In 1983 Shaolin & Wu Tang was released. A kung-fu movie which follows the battles between two schools of the martial art, provided both inspiration for Wu-Tang Clan’s name as well as the opening sample for their debut record Enter the Wu-Tang (36 Chambers). It has now been 20 years since 36 Chambers was released and the impact that the record made on hip hop is still so prominent all these years later.
Wu-Tang Clan formed in the early ‘90s, consisting of nine members and basing themselves in Staten Island, where the majority of the group grew up. Most hip hop in New York was coming out of Queens or Brooklyn, making Wu-Tang slight outsiders from the onset. This outsider status persisted, they never affiliate themselves with the East Coast rap scene and have always been seen as an insular group of artists. Their sound also didn’t fall into either of main styles of the time – the g-funk that was spearheaded by the production of Dr Dre and jazz rap of A Tribe Called Quest and De La Saoul. Instead Wu-Tang crafter their own sound, a style which is mostly credited to the production work of RZA.
The blend of eerie piano sequences, lo-fi beats and eclectic samples created a unique base for the nine different rappers to put a verse over. The album is full of dark humour, quite often directed towards the A&R men that dominate the industry, but the record also considers the problems that were rife within their neighbourhoods. The two of the most socially conscious tracks became album highlights: ‘C.R.E.A.M.’ explores the poverty in the communities and the “get rich or die trying” attitude that goes along with it, some 10 years before 50 Cent’s debut; while ‘Tearz’ tells the tale of two kids, one dies in the shooting and the second contracts HIV after unsafe sex.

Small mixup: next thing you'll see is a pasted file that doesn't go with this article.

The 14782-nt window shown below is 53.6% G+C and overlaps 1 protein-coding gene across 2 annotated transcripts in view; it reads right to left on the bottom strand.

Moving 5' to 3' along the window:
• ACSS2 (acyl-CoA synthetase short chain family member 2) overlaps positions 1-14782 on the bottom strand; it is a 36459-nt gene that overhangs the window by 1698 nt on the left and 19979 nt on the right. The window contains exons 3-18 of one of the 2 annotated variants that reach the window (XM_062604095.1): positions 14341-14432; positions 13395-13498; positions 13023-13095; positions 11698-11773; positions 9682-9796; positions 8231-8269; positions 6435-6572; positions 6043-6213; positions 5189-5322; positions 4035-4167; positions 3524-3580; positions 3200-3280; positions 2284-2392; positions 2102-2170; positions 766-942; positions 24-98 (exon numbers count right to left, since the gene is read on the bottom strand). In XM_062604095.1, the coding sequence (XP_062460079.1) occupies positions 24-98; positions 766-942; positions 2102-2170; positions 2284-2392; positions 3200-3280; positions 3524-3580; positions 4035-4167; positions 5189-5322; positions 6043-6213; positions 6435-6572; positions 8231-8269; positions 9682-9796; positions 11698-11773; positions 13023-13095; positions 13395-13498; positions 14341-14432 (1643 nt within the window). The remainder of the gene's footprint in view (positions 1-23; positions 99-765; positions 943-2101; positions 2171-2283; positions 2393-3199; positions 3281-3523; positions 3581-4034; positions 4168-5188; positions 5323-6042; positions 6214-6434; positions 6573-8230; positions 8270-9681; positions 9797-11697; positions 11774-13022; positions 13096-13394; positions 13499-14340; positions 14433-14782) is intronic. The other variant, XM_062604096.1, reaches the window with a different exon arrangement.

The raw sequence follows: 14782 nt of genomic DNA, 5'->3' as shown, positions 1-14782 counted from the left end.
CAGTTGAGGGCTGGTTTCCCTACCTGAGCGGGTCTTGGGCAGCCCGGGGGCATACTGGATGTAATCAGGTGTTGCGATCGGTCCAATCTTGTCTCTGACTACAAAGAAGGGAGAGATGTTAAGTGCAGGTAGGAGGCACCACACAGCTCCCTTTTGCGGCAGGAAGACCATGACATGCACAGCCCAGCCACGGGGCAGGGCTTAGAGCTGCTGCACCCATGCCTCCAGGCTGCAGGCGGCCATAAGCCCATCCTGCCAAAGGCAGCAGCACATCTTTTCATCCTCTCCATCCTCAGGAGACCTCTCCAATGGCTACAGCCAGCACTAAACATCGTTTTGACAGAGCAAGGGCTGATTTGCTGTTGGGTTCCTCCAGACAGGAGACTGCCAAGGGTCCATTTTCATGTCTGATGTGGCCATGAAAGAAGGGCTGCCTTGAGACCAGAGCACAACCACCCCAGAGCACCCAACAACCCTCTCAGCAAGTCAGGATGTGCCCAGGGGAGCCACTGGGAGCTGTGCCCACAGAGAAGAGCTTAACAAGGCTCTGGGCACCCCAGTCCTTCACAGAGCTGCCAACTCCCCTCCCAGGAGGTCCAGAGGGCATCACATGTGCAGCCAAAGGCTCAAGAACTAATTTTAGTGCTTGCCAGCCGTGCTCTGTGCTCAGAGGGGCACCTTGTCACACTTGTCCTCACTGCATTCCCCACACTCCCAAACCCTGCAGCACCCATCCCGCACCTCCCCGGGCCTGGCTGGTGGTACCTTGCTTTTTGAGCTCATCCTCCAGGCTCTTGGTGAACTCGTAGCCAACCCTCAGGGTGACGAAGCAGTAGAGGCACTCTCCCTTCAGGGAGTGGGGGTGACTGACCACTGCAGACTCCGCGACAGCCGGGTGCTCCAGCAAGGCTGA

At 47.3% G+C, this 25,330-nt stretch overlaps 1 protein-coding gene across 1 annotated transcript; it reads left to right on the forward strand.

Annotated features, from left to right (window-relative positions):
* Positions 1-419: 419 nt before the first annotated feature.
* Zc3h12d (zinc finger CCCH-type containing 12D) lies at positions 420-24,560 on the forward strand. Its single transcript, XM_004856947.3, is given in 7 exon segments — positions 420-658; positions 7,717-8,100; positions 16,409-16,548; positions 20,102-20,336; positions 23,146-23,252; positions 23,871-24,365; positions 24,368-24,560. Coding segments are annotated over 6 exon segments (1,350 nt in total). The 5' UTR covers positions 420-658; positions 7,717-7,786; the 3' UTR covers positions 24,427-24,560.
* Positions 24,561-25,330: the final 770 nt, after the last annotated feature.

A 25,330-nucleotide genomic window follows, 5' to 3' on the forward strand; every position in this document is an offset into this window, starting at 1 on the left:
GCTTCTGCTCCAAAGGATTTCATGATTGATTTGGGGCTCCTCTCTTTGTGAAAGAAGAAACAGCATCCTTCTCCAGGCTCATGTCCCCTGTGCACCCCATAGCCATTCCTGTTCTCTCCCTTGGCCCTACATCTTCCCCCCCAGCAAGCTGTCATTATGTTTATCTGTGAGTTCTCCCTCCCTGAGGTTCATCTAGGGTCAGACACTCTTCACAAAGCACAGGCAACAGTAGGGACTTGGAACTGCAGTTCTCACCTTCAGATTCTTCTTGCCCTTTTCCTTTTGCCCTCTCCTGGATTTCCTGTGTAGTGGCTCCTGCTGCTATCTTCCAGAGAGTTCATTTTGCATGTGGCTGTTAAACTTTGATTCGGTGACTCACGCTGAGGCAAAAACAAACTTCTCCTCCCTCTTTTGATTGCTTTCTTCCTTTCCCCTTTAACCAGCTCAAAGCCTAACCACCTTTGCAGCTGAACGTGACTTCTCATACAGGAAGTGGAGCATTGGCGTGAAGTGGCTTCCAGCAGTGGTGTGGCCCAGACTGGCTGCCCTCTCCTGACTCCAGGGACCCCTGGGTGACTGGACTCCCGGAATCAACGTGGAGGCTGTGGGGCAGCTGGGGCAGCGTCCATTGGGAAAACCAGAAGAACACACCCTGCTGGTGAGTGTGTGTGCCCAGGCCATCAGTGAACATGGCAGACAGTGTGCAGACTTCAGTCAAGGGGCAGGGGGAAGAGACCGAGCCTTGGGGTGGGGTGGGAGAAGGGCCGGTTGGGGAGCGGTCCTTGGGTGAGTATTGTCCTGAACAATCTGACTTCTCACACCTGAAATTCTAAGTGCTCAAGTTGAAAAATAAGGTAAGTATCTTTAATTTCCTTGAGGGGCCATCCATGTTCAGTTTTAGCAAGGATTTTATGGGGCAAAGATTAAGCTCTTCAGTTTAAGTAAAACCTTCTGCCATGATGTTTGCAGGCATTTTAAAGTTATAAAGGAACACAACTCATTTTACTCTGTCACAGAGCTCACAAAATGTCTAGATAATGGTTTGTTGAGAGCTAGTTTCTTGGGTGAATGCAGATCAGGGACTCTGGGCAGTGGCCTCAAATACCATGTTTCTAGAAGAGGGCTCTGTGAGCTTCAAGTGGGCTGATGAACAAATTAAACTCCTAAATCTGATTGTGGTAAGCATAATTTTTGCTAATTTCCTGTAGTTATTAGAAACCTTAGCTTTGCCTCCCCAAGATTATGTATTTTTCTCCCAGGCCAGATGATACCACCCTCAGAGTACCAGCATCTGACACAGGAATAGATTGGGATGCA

By 1995 the record had gone platinum and Wu-Tang Clan were one of the biggest rap groups in the world. It was also at this time that the first wave of solo records were being released – GZA’s Liquid Swords, Method Man’s Tical, Raekwon’s Only Built 4 Cuban Linx…, the list goes on. This was the Clan’s “plan for world domination” – set out in great detail at the end of ‘Can It All Be So Simple’. When they signed to RCA they built in a clause for the individual members to be able to sign solo deals with whoever they wished. The non-bullshit attitude towards the industry along with the collective DIY mentality of the group led to them becoming the figureheads of the East Coast Renaissance in 1994 with Nas and Biggie Smalls, as the major focus of hip hop moved from LA to New York.
Wu-Tang have since released four more collective records, mourned the loss of Ol’ Dirty Bastard and released a video game and two books of philosophy. This year sees the release of their sixth record A Better World, though most of the public attention has been focussed on the anniversary of the incomparable 36 Chambers. Their debut records closes with a sample of an interviewer asking the Clan how they would describe their style, the samples switch to another aptly chosen ‘Shaolin & Wu Tang’ soundbite – “It’s a secret, never teach the Wu Tang.”